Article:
The Information-Hungry Leader

It might not surprise anyone that I found some challenging leadership experiences inside the Pentagon. It might also not surprise anyone that some of my greatest leadership challenges - were the leaders themselves. Here is one such example, in which I "led up" to gain the trust of my information-hungry leader.


When I worked for the Navy, I served as a liaison in one of its international affairs offices. We routinely conducted something called "counterpart visits". Presidents meet Presidents; Ministers of Defense meet Secretaries of Defense. In the US Navy, admirals met admirals from navies across the globe. They are "counterparts".


In my office, we worked with naval allies such as Sweden, the UK, Australia, Singapore and many more. It was a really fun job. I traveled extensively, and the work was inherently interesting.


Our leader was a Navy admiral, who moved into and out of the job about every two years. Also, his primary focus was the Navy's budget - not international relationships. He had the rank to conduct the visits; we were there as the experts. Admirals cannot often be experts, as their responsibilities include too much. We used to say, "a mile wide and an inch deep".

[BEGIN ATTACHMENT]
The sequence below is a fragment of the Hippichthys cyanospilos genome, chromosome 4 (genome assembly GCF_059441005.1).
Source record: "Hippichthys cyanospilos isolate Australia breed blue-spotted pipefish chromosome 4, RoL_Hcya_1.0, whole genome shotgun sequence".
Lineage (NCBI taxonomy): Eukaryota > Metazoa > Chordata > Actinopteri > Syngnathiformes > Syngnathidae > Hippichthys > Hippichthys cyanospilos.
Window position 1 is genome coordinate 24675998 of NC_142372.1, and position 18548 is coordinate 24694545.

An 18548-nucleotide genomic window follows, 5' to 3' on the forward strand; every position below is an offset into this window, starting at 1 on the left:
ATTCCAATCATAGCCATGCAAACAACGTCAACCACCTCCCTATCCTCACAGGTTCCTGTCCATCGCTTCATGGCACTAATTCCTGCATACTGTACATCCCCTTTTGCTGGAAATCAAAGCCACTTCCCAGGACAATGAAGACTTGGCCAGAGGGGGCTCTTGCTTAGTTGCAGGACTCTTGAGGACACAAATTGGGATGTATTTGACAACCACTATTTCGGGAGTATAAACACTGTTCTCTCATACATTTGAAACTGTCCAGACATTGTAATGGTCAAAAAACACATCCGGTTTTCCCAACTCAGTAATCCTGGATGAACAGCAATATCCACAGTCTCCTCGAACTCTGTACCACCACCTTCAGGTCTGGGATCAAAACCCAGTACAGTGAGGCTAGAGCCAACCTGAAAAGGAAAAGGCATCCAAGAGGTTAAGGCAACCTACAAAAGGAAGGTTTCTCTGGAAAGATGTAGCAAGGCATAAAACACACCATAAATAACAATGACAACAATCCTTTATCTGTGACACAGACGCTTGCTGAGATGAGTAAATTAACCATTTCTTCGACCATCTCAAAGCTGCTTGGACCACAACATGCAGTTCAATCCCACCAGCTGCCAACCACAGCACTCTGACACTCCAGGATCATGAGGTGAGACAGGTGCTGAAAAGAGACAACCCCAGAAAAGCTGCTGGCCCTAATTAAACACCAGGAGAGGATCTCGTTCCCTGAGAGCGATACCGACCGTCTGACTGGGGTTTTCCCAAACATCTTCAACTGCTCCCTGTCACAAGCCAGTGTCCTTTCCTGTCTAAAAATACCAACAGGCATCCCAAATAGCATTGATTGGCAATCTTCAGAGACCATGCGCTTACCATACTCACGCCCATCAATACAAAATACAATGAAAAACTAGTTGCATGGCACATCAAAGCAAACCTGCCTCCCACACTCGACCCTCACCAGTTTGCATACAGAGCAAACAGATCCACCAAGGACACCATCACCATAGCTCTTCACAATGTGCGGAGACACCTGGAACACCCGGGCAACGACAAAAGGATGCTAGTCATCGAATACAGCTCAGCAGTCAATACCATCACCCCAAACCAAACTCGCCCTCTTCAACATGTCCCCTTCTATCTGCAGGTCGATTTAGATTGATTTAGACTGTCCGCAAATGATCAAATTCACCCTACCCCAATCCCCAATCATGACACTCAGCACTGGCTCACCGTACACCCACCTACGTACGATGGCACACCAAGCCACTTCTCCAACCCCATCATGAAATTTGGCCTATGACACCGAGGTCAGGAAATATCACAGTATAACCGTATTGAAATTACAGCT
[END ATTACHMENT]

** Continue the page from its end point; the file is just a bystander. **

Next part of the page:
It was our job to prepare him, by ensuring they understood the most recent (naval, and political, if appropriate) agreements, technology sharing, weapons platforms, military exercises, issues and common goals.


My colleague and I needed to discern items of real importance and boil them down to essentials. The admiral should be able to have a substantive, knowledgeable and intelligent conversation with his counterparts.


But this new admiral was not cooperating. He wanted to know everything.


My colleague stormed into the office one day. Frustrated by his recent meeting, he exclaimed, "Why doesn't the admiral trust me to tell him what he needs to know? He doesn't need to know everything. That's my job! Why can't he just trust me?"